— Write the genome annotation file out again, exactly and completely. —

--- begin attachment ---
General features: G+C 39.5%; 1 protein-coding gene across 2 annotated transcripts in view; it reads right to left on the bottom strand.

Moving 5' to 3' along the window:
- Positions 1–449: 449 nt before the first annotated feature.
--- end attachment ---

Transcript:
General features: G+C 39.5%; 1 protein-coding gene across 2 annotated transcripts in view; it reads right to left on the bottom strand.

Moving 5' to 3' along the window:
- Positions 1–449: 449 nt before the first annotated feature.